October 17, 2012
A United States Congressional committee is worried that the Chinese may be using telecommunications firms to steal US secrets—and those members of Congress would know, because there’s no one better at it than the US government itself.
Remember back in 2000 when then-Chinese president Jiang Zemin, ignoring protests at home, paid US-based Boeing $120 million for a 767 passenger jet to serve as China’s version of Air Force One?
According to Time magazine, when the plane was delivered to him, Chinese
authorities found 27 surveillance devices secretly installed throughout the
president’s plane. The Americans had put bugs above President Zemin’s bed and even in his bathroom.
What must have been the reaction in Beijing to hear members of Congress raise the alarm about national security over Chinese telecom companies Huawei and ZTE doing business with the US government and US companies while having close ties to the government?
The report released this month by two members of the US House of Representatives Permanent Select Committee on Intelligence was damning in its findings.
It found that “Huawei’s corporate history suggests ties to the [Chinese] military,” and that “Huawei failed to explain its relationship with the Chinese Government” and its “relationships with western consulting firms.”
ZTE fared little better. The report said that “ZTE’s connection to the Chinese Communist Party is a key concern,” and that “ZTE failed to disclose information about its activities in the United States.”
The authors recommended that the “United States should view with suspicion the continued penetration of the US telecommunications market by Chinese telecommunications companies.”
The strong recommendations have been noticed here in Canada, where Huawei has had close dealings with our telecom firms such as Bell, Telus, Sasktel, and Wind. The companies were courted by Ontario in 2010, and outgoing Ontario Premier Dalton McGuinty’s government provided $6.5 million to Huawei to create jobs in the province.
The federal government is now signalling that it may use national security concerns to block the Chinese firm from bidding on government telecommunications and email network contracts, according to The Globe and Mail.
Meanwhile, in a seemingly contradictory position, the Harper Conservatives appear ready to allow the Chinese state-owned oil company, CNOOC, to make a major investment in Canada’s “strategic” oil patch by purchasing Nexen.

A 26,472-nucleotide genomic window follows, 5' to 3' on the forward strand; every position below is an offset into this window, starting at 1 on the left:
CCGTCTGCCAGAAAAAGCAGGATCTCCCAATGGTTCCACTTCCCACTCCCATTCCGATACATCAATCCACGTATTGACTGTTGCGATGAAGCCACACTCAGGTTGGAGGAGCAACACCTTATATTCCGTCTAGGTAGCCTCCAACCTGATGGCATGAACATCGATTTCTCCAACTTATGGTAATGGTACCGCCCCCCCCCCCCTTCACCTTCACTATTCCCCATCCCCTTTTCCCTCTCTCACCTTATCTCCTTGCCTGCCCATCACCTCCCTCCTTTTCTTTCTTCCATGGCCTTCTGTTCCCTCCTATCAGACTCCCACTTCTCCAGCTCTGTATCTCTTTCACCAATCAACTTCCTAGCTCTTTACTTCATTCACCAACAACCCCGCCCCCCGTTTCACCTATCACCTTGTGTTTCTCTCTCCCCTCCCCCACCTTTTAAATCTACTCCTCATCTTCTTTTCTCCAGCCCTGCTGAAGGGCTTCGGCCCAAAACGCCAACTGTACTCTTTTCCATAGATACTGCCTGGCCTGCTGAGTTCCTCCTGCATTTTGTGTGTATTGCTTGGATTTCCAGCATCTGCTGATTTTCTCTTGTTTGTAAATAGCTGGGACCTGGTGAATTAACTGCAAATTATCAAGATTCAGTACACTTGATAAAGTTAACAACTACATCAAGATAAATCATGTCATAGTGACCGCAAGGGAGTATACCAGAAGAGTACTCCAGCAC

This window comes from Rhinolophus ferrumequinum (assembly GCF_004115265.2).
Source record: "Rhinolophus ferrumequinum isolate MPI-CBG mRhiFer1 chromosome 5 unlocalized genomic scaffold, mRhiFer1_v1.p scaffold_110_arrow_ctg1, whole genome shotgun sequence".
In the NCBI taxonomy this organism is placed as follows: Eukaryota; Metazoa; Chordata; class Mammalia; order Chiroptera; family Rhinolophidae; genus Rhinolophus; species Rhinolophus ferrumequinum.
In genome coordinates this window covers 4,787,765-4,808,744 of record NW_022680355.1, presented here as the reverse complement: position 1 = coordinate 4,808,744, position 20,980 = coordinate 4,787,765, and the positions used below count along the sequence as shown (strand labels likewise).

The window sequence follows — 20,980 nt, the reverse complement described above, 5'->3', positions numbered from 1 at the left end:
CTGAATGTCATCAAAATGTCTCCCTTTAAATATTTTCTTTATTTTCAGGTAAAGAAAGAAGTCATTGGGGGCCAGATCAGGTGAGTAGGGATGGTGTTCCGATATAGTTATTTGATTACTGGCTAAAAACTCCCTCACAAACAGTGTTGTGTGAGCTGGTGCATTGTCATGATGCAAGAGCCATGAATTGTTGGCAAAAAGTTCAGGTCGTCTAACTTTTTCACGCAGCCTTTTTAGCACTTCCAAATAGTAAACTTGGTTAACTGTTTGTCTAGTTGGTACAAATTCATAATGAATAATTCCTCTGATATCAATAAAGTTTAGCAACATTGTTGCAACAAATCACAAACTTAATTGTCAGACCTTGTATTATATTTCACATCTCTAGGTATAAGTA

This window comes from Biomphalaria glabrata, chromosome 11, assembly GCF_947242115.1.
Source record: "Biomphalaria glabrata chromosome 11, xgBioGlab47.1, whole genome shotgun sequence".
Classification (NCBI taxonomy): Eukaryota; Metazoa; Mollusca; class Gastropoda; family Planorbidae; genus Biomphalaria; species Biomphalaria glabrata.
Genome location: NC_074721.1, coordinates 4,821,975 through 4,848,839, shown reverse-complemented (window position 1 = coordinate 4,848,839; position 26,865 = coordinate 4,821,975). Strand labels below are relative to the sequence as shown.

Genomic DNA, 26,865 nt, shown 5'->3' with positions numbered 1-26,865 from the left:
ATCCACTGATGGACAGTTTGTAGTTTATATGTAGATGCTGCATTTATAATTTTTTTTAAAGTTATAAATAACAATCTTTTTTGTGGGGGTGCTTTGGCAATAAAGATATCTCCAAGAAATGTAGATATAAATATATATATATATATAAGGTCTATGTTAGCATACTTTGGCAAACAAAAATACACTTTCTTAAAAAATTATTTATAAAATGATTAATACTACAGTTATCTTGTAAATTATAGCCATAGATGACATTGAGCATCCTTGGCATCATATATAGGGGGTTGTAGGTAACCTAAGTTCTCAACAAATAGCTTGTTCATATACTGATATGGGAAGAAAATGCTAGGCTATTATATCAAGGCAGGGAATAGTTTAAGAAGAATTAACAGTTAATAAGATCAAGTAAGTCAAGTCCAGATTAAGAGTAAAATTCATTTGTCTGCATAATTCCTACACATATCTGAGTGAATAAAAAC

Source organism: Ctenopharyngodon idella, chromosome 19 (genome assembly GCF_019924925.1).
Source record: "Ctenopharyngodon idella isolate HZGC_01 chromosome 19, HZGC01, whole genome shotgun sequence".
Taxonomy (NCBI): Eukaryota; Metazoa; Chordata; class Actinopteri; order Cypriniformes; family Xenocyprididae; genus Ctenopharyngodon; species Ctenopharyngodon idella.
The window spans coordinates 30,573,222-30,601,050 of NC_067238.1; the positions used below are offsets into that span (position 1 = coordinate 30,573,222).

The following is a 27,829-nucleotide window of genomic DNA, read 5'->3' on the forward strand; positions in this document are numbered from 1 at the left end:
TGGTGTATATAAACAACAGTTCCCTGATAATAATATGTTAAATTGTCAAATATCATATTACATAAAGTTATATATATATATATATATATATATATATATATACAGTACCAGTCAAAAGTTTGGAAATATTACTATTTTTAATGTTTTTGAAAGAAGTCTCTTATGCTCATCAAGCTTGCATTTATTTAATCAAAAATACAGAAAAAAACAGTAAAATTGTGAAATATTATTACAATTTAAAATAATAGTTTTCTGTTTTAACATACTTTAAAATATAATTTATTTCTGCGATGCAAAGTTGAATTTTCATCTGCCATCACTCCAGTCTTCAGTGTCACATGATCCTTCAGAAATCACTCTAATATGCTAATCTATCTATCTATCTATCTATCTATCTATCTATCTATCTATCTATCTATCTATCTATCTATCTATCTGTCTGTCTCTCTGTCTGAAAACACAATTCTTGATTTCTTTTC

Why focus only at Huawei, and ZTE, and even CNOOC for that matter? Should the Harper government be looking at all foreign corporations with ties to governments, with a large amount of influence and outright control of important government functions and vital services?
Consider this: all of the concerns raised about China-based Huawei and ZTE can equally be applied to US-based Lockheed Martin.
Our government is staking much of our national security infrastructure on the world’s largest aerospace, defence, and telecommunications company. Lockheed Martin has been awarded billions of dollars in government contracts in recent years, and is set to provide almost all of Canada’s transport and fighter aircraft.
The company provides plenty of other government services as well, including our census.
You want close connections to government? Of Lockheed Martin’s $44 billion in revenue, 94.6 per cent is dependent upon national defence spending—most of that from the Pentagon. Close dependence on a foreign government doesn’t come any cosier than that.
The US representatives seemed quite concerned about Huawei’s relationship with consulting firms (otherwise known as lobbyists). In Canada, Lockheed Martin has hired CFN Consultants to handle its government relations, including the F-35 stealth fighter file. CFN Consultants is staffed by former generals and top brass from the Canadian Forces. Seems sinister to me.
And when Canadian journalists at CTV’s W5 were investigating the F-35 program, another one of Lockheed Martin’s hired consulting firms, Thornley Fallis, apparently clamped down on any information going to Canada’s largest private broadcaster. CTV described it as a “no interview to W5” policy shared between Lockheed Martin and he Canadian government.
In fact, that same consulting firm hired by Lockheed Martin has also worked for three federal government departments which selected the US defence giant’s F-35 stealth fighters in a multi-billion-dollar sole-source deal to replace Canada’s CF-18 fleet, according to CTV’s W5.
The US report expressed frustration at ZTE’s secrecy, saying, “the Committee does not understand why it refuses to answer direct questions about the details of those projects.” Sound familiar?
Governments are probably right to consider security implications of business dealings. As former US Ambassador to Canada Paul Cellucci put it, “security trumps trade.” He had a point, but this principle may not only apply to China. It should apply to other countries too, including the United States.
Some in the Harper government may agree. The very first time the Canadian government disallowed a foreign takeover under the Investment Canada Act, it was a US defence firm seeking control of Canadian satellite technology.
And chief amongst the Harper government’s concerns was the power exercised over that American firm by the White House under US national security law.
The bottom line is that Canadian sovereignty and security, including economic security, is a responsibility of the federal government. If this should apply to Chinese companies, fine. But let’s ensure that other companies, like Lockheed Martin, aren’t given a free pass, when their links to another government are so evident.
Steven Staples is the president of the Rideau Institute. The institute played a key role in, and supported, the Harper government’s decision to prevent the sale of Canadian firm MDA’s space division to US-based ATK in 2008.